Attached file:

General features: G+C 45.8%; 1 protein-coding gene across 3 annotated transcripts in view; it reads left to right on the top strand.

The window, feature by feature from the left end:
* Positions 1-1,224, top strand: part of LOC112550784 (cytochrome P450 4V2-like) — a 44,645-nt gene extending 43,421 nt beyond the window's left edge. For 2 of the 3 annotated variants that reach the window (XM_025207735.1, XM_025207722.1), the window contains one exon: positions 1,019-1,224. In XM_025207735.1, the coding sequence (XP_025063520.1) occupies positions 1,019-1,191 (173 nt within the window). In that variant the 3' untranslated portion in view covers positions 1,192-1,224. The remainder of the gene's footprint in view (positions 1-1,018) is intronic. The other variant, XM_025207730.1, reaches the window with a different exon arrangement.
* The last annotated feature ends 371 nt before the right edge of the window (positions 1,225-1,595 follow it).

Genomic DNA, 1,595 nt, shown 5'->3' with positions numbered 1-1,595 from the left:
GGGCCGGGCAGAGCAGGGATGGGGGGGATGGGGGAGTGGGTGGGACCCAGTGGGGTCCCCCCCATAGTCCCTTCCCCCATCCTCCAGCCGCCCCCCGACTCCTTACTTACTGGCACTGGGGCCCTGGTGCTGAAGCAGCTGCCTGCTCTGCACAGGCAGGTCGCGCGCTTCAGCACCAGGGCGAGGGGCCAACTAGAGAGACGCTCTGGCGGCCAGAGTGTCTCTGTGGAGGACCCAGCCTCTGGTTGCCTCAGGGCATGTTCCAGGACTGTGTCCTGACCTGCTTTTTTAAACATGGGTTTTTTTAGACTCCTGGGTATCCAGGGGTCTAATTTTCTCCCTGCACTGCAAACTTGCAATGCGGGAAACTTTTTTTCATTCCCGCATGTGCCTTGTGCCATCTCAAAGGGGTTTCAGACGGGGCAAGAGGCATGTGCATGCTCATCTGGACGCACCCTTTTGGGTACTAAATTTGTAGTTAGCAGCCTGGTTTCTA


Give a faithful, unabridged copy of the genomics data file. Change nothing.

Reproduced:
General features: G+C 45.8%; 1 protein-coding gene across 3 annotated transcripts in view; it reads left to right on the top strand.

The window, feature by feature from the left end:
* Positions 1-1,224, top strand: part of LOC112550784 (cytochrome P450 4V2-like) — a 44,645-nt gene extending 43,421 nt beyond the window's left edge. For 2 of the 3 annotated variants that reach the window (XM_025207735.1, XM_025207722.1), the window contains one exon: positions 1,019-1,224. In XM_025207735.1, the coding sequence (XP_025063520.1) occupies positions 1,019-1,191 (173 nt within the window). In that variant the 3' untranslated portion in view covers positions 1,192-1,224. The remainder of the gene's footprint in view (positions 1-1,018) is intronic. The other variant, XM_025207730.1, reaches the window with a different exon arrangement.
* The last annotated feature ends 371 nt before the right edge of the window (positions 1,225-1,595 follow it).

Genomic DNA, 1,595 nt, shown 5'->3' with positions numbered 1-1,595 from the left:
GGGCCGGGCAGAGCAGGGATGGGGGGGATGGGGGAGTGGGTGGGACCCAGTGGGGTCCCCCCCATAGTCCCTTCCCCCATCCTCCAGCCGCCCCCCGACTCCTTACTTACTGGCACTGGGGCCCTGGTGCTGAAGCAGCTGCCTGCTCTGCACAGGCAGGTCGCGCGCTTCAGCACCAGGGCGAGGGGCCAACTAGAGAGACGCTCTGGCGGCCAGAGTGTCTCTGTGGAGGACCCAGCCTCTGGTTGCCTCAGGGCATGTTCCAGGACTGTGTCCTGACCTGCTTTTTTAAACATGGGTTTTTTTAGACTCCTGGGTATCCAGGGGTCTAATTTTCTCCCTGCACTGCAAACTTGCAATGCGGGAAACTTTTTTTCATTCCCGCATGTGCCTTGTGCCATCTCAAAGGGGTTTCAGACGGGGCAAGAGGCATGTGCATGCTCATCTGGACGCACCCTTTTGGGTACTAAATTTGTAGTTAGCAGCCTGGTTTCTA